To set expectations, you have to identify the scope of your project immediately. Here’s an example of the scope definition for our nexus project from last year. Setting scope is as much about managing stakeholders and prioritizing stakeholder objectives as it is about controlling delivery time frames and schedules. [Tangent Warning: even if it means delivering incomplete requirements.]

The key is to get a breadth-first overview of the scope, and then a deep understanding as you iterate.

3. Avoid Scope Creep With the Rigor of Use Cases

As Alistair points out, this is hard to differentiate from “managing scope.” The distinction is that the scope-definition issue is one of discovering functionality broadly, where this scope creep issue is one of understanding complexity sufficiently.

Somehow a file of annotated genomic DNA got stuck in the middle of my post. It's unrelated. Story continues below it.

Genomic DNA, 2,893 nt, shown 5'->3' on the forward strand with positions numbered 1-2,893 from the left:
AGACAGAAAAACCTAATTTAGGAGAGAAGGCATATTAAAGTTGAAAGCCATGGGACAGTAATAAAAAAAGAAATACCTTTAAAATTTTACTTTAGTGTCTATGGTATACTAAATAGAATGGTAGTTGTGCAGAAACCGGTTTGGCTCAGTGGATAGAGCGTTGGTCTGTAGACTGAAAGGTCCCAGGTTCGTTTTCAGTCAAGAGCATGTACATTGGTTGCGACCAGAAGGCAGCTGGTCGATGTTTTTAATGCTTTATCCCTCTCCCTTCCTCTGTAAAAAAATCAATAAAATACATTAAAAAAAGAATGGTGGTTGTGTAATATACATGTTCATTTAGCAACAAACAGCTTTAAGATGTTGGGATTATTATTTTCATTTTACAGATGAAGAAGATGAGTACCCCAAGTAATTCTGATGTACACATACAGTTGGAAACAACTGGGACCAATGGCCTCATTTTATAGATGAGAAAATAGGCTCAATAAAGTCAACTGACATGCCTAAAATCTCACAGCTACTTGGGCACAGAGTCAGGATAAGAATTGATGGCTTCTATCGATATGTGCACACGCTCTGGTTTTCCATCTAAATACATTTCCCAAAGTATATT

The right approach to defining use cases for agile development starts with a definition of scope. Once you’ve defined the scope, you define the use case names, then progressively prioritize and define the use cases in more detail, in priority order, as you incorporate them into your time-boxed project schedule. You also refactor your use cases, consolidating and defining subordinate use cases where appropriate, and defining extension use cases as needed.